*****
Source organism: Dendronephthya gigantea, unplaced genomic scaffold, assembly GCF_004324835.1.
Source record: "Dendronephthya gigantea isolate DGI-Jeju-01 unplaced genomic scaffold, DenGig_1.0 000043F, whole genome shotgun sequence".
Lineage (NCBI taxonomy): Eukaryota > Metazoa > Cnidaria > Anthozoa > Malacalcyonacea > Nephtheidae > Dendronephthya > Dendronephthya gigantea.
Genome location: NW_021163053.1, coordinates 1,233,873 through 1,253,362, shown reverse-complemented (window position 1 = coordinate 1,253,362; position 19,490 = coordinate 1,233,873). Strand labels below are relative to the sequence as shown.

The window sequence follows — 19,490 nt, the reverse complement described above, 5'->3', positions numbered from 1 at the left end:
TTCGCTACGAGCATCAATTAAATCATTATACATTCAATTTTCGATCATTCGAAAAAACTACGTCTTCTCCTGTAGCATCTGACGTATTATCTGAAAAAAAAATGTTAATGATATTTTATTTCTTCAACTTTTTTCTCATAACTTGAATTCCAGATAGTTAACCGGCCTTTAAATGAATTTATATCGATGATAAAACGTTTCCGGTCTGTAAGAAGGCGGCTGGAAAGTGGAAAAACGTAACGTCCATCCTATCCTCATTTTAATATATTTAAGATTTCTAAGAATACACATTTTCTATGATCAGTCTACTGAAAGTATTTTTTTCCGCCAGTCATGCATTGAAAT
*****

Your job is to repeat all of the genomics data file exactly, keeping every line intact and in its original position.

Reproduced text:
Source organism: Dendronephthya gigantea, unplaced genomic scaffold, assembly GCF_004324835.1.
Source record: "Dendronephthya gigantea isolate DGI-Jeju-01 unplaced genomic scaffold, DenGig_1.0 000043F, whole genome shotgun sequence".
Lineage (NCBI taxonomy): Eukaryota > Metazoa > Cnidaria > Anthozoa > Malacalcyonacea > Nephtheidae > Dendronephthya > Dendronephthya gigantea.
Genome location: NW_021163053.1, coordinates 1,233,873 through 1,253,362, shown reverse-complemented (window position 1 = coordinate 1,253,362; position 19,490 = coordinate 1,233,873). Strand labels below are relative to the sequence as shown.

The window sequence follows — 19,490 nt, the reverse complement described above, 5'->3', positions numbered from 1 at the left end:
TTCGCTACGAGCATCAATTAAATCATTATACATTCAATTTTCGATCATTCGAAAAAACTACGTCTTCTCCTGTAGCATCTGACGTATTATCTGAAAAAAAAATGTTAATGATATTTTATTTCTTCAACTTTTTTCTCATAACTTGAATTCCAGATAGTTAACCGGCCTTTAAATGAATTTATATCGATGATAAAACGTTTCCGGTCTGTAAGAAGGCGGCTGGAAAGTGGAAAAACGTAACGTCCATCCTATCCTCATTTTAATATATTTAAGATTTCTAAGAATACACATTTTCTATGATCAGTCTACTGAAAGTATTTTTTTCCGCCAGTCATGCATTGAAAT